Saturday, April 8, 2017

"Is this a union issue?"

"We are involved in educational issues because we are educators, political issues because we are State workers, and labor issues because we are union members......We rarely ask in the office anymore, "Is this a union issue?"  The SVFT is your union, so you should have a voice and decide which issues should be addressed."
These are the words of my good friend, SVFT President, and AFT CT Secretary Treasurer, Ed Leavy, in his most recent edition of Vocational Instructor, the monthly newsletter of The State Vocational Federation of Teachers.

As he often does in his writings, Ed hits at the core of what being part of the union means. His words speak specifically to his members, but with just a word or two change, they could equally apply to the members of all 90 AFT CT locals, regardless if they are educators, healthcare, or public service. They could also apply to our sisters and brothers involved in community advocacy groups.

Ed speaks in this article about how belonging to a union cannot be just about the contract, as important as this is.
Belonging to a union must be about using our collective voice on issues of importance to us, be they work related, professional, or social.
He speaks with rightful pride of how engaged his members are in the legislative and election realm but he also says that "engaging in issues cannot only be about politics. We must also engage members by addressing issues that effect their work."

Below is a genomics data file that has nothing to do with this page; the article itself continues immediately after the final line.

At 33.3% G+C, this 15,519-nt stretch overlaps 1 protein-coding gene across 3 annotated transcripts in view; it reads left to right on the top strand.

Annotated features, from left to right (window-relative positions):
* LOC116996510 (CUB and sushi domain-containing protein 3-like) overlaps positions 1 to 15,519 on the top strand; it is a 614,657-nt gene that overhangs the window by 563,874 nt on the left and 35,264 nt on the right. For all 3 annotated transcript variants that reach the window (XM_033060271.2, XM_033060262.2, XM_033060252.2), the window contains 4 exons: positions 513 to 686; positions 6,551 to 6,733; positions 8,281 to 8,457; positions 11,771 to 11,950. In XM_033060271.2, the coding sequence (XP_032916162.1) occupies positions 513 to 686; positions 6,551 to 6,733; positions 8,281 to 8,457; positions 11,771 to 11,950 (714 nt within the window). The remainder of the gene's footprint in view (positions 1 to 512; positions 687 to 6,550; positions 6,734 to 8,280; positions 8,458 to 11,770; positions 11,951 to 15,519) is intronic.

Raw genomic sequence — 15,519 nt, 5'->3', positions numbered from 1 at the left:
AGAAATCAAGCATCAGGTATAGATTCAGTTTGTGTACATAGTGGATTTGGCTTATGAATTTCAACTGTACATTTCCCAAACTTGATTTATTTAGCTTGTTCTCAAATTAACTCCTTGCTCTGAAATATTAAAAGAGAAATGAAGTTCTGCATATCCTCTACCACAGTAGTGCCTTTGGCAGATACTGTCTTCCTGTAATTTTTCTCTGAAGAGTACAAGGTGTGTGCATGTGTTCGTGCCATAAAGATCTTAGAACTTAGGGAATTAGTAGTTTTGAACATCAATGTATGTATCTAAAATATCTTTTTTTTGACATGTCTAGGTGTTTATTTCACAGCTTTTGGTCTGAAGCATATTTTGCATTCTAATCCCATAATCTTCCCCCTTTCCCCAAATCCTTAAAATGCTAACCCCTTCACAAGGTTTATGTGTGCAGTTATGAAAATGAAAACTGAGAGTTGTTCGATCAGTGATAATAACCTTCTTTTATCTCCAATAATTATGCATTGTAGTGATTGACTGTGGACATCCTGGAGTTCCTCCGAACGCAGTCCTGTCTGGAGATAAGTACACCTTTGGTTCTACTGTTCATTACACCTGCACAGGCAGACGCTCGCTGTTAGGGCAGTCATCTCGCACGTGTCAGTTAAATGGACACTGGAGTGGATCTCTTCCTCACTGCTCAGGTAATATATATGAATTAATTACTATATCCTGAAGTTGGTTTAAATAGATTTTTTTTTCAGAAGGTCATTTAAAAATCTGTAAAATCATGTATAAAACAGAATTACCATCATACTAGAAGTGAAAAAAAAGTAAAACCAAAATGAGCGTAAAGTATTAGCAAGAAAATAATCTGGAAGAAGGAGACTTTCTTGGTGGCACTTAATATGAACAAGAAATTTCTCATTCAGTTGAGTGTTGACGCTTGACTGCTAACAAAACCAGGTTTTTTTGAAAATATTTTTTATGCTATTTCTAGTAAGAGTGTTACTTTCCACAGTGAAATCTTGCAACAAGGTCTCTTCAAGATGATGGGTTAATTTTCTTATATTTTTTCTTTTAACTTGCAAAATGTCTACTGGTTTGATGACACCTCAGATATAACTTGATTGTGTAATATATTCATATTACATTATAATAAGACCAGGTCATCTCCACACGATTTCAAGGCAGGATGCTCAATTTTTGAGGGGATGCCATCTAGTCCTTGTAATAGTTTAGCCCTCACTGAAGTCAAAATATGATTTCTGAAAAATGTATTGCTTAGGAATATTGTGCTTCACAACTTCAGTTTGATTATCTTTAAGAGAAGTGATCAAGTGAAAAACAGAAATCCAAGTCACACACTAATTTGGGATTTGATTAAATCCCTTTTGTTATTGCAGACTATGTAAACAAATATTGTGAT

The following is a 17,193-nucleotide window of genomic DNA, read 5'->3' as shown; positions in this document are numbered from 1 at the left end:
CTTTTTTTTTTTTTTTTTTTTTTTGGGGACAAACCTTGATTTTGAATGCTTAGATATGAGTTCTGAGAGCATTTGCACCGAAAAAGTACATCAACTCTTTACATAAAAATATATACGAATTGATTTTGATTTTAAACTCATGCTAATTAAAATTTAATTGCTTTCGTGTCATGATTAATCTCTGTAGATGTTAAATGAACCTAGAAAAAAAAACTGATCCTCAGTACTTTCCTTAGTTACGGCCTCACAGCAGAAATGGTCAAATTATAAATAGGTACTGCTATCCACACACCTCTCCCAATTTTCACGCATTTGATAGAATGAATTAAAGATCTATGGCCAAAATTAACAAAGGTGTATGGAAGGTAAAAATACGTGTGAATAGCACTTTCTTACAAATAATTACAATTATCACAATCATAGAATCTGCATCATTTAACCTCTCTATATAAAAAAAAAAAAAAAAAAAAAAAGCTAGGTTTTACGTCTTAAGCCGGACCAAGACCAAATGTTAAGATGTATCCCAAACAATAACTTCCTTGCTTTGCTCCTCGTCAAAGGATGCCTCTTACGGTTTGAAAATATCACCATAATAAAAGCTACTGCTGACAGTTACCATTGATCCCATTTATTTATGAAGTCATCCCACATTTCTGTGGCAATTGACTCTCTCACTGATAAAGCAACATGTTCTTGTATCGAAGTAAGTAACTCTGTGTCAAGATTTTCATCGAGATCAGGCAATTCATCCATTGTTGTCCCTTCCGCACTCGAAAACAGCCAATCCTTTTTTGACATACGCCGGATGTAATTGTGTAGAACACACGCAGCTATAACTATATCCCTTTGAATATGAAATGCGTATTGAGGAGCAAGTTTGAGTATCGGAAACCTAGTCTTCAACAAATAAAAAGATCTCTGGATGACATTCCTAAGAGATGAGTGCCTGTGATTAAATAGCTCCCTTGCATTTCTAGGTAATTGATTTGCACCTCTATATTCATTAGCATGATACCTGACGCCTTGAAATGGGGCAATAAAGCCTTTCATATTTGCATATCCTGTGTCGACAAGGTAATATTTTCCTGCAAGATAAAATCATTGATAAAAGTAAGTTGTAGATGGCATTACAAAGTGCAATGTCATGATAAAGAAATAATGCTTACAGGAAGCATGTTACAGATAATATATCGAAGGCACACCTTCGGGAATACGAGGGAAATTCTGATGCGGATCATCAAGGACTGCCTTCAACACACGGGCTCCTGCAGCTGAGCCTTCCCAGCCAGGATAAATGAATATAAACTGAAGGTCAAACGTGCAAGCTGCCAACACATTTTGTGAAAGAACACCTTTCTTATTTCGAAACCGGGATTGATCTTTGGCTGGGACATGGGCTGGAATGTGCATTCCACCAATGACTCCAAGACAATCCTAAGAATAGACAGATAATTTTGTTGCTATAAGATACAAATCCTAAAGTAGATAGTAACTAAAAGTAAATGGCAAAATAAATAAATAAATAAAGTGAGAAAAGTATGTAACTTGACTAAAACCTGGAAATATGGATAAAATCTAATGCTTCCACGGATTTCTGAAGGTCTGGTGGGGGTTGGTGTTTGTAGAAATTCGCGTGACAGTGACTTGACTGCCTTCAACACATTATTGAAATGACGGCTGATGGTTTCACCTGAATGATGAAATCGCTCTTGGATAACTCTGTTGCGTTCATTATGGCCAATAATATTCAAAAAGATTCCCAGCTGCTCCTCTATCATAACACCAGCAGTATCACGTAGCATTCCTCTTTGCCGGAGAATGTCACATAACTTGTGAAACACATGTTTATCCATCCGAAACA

In speaking about the union he says, "It must be a voice in the classroom, a voice in the principal's office, a voice in Central Office, a voice in the legislature, and a voice in our communities."
He reminded me of something another good friend, Lesa Hanson, said when we were organizing our hospital. She said, "I once thought my work was at the bedside. Now I realize it means advocating at the bedside, in the boardroom, and in the Capitol."

The confirmation of Neil Gorsuch to the Supreme Court is likely to lead to an erosion of worker's rights.
We will never outspend the top 1%, many of whom do not believe in a society that lifts all boats.

But our strength is in our members.
If we stand in unity, if we engage our members on issues that are important to them, if our members truly believe they are the union, there is a path forward.
Collective Bargaining is an important right, but Collective Bargaining without member engagement and Collective Action is not a union, and it will not lead to a society in which we see each other as sisters and brothers and see lifting all boats as our life's work.

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